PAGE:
How to design a perfect subway map?

2nd Schematic Mapping Workshop took place at TU Wien

No matter where in the world you travel by public transport, you will come across maps that have simplified routes which turn them into a schematic diagram. Despite the flood of navigation apps, the schematic map remains an important source of information that is widely used to help you plan travelling by public transport. But are they really designed as effectively as possible to provide maximum support to the passengers? Could some of them be improved? How can this be achieved? Cartographers, computer scientists, designers, psychologists and transport experts have discussed these questions and new challenges in the framework of the second “Schematic Mapping Workshop”, taking place on 11 and 12 April 2019 at the TU Wien, after its successful first edition in 2014 at the University of Essex, UK. The workshop was organized under the baton of Georg Gartner (TU Wien), Martin Nöllenburg (TU Wien), and Maxwell Roberts (U. Essex).

Credit: City of Vienna


Logo based on the Vienna subway map.

The designers of the schematic maps are responsible for providing the people with the information most of them need to plan the travels. The provided information should be clear and unambiguous. A mathematical analysis suggests that our brain has limited ability to understand schematic maps. Unnecessary information is an obstacle for the user and leads to so-called “information pollution”. The concept was developed by workshop co-organizer and psychologist Maxwell Roberts of the University of Essex, known for, amongst other things, his unconventional redesign of the iconic London Underground map, which is based on concentric circles. The challenge for designers – creating simple, effective maps to tame the complexity of transport networks – therefore increases from year to year. Which information and which design is most useful to the user of the maps? To answer this, a multitude of data from different disciplines must be collected and properly linked. At the same time future data needs to be forecasted and coordinate to make informed decisions.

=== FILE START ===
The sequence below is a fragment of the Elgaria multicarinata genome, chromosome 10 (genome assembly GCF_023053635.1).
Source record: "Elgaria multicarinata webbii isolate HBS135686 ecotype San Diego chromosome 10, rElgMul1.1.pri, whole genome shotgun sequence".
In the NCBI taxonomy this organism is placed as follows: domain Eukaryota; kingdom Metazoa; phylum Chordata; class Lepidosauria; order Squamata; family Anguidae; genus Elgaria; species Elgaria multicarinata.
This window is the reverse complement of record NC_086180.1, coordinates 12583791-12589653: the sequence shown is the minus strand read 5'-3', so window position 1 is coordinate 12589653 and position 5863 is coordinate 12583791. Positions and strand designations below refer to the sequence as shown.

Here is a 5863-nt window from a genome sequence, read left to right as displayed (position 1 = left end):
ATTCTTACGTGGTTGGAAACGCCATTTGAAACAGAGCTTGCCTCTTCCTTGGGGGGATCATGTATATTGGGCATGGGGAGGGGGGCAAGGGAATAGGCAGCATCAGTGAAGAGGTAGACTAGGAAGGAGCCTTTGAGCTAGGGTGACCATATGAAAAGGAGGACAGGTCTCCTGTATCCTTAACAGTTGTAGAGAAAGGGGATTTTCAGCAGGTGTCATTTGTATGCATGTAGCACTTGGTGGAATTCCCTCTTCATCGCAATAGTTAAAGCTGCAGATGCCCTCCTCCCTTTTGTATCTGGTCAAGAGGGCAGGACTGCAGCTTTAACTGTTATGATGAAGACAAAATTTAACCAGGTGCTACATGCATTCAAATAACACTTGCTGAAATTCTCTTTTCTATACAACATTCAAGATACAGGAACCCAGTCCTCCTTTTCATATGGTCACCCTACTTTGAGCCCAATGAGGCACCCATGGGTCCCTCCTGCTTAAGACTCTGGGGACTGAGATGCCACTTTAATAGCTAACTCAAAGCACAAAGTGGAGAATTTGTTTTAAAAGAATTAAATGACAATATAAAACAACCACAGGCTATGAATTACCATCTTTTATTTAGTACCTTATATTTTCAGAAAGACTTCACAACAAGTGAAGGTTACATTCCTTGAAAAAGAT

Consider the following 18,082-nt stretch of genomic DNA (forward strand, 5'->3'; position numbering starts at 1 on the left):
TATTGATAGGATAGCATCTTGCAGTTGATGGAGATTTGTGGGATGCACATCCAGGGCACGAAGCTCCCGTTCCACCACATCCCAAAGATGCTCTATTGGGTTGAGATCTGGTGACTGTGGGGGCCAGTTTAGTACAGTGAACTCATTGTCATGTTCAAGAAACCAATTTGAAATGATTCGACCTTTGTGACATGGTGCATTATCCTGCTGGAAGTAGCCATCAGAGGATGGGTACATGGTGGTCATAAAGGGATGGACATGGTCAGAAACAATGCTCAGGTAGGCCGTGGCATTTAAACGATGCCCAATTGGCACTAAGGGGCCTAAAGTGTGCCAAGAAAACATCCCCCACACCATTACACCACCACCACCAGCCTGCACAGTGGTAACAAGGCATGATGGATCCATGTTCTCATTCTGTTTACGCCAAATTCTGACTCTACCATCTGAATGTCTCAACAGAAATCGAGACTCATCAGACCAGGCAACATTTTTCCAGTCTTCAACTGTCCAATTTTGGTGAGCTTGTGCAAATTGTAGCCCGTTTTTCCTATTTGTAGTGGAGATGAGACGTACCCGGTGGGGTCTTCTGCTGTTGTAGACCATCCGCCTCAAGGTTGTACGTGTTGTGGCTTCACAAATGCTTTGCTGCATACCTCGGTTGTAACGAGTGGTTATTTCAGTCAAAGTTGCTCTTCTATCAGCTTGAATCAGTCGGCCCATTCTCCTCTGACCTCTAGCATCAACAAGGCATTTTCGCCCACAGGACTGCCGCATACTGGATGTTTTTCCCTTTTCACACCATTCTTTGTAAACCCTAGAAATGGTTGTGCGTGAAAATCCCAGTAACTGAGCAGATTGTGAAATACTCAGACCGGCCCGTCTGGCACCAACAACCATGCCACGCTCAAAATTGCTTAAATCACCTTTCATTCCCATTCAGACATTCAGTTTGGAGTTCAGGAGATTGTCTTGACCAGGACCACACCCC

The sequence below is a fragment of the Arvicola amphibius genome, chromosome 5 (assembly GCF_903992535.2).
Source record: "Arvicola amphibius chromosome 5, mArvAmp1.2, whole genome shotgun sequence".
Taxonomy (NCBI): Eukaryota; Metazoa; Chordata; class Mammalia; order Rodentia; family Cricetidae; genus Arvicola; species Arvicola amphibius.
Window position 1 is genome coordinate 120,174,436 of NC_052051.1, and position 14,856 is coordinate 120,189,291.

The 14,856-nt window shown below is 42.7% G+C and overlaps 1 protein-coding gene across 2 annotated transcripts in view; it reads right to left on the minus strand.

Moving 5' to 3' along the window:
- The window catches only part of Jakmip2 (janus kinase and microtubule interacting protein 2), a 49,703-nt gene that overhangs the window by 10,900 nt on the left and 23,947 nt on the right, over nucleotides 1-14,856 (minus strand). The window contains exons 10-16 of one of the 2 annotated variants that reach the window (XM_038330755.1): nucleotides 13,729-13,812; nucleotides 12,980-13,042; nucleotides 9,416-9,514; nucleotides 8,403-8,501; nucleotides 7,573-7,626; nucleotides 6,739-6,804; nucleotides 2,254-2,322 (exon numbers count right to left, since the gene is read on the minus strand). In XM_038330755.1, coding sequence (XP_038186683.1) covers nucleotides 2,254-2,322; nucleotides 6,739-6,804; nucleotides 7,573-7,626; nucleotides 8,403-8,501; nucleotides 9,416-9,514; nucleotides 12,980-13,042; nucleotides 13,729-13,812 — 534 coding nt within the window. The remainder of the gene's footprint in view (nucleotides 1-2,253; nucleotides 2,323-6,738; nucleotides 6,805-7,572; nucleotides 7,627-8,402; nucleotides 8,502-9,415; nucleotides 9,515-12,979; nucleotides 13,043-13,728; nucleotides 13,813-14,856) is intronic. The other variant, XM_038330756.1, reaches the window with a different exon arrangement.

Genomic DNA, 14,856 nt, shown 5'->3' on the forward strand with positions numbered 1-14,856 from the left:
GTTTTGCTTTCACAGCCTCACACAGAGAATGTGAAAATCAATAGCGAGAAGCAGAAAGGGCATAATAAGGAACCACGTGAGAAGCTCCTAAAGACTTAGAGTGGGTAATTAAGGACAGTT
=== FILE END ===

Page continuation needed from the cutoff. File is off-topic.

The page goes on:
Martin Nöllenburg: “By automatically evaluating maps with meaningful quality signifiers, computers can systematically create and compare a variety of options and design variations. Computers do all that in a fraction of the time it takes a person to do it. Such computer-based processes can then supply templates and design ideas catered to the specifications of card designers, from which they can subsequently produce high-quality subway maps with significantly less effort.


The two-day workshop program featured presentations of contributed original research papers as well as a number of invited position papers surveying the state of the art on various aspects of schematic mapping. The workshop scientific program was comprised of 20 presentations, including software presentations, position papers, and demos. Further, five breakout activities stirred discussions and networking among the researchers and practitioners of this interdisciplinary workshop.  The workshop hosted also an exhibition of posters summarizing ongoing research projects as well as new designs of schematic maps at the U2xU5 Infocenter of Wiener Linien, which is hosting an exhibition with information on the planning, construction and operation of the new subway routes. The detailed program here.

Best Poster Award

Elitza Vasileva and Hsiang-Yun Wu: OptiRoute: Interactive Maps for Wayfinding in a Complex Environment

Best Poster Awardees, Hsiang-Yun Wu and Elitza Vasileva, with Maxwell Roberts, Georg Gartner, and Martin Nöllenburg

Best Presentation Award

Soeren Nickel: Drawing k-linear Metro Maps

Martin Nöllenburg with Best Presentation Awardee, Soeren Nickel, and Maxwell Roberts and Georg Gartner

Photo Gallery

Participants of the 2nd Schematic Mapping Workshop, at TU Wien, in Vienna, Austria in 2019

On the history of schematic maps: from ancient times to 1900 (Laurence Penney)

Breakout activities stirred discussions and networking among the participants from different disciplines.

Presentations and talks at the 2nd Schematic Mapping Workshop

Soeren Nickel, Doris Dicklberger, Markus Wallinger

Brainstorming among participants led to creative designs.


The 2nd Schematic Mapping Workshop was supported by the Vienna Center for Logic and Algorithms at TU Wien and Wiener Linien


Workshop Co-Chairs

Program Committee

  • Linden Ball, University of Central Lancashire, UK
  • David Forrest, University of Glasgow, UK
  • Elise Grison, Research & Innovation SNCF & Société du Grand Paris, FR
  • Zhan Guo, New York University, USA
  • Bernhard Jenny, Monash University, AU
  • Alexander Klippel, Pennsylvania State University, USA
  • Menno-Jan Kraak, University of Twente, NL
  • Wouter Meulemans, TU Eindhoven, NL
  • Daniel R. Montello, University of California, Santa Barbara, USA
  • Sheila Pontis, Princeton University, USA and Sense Information Design
  • Angela Schwering, WWU Münster, DE
  • Alexander Wolff, University of Würzburg, DE

Local Organization

  • Doris Dicklberger, TU Wien
  • Fabian Klute, TU Wien
  • Karin Prater, TU Wien

The workshop is organized by the Algorithms and Complexity Group of the Faculty of Informatics and the Department of Geodesy and Geoinformation of the TU Wien with the support of the Vienna Center for Logic and Algorithms (VCLA) and Wiener Linien.

Comments are closed.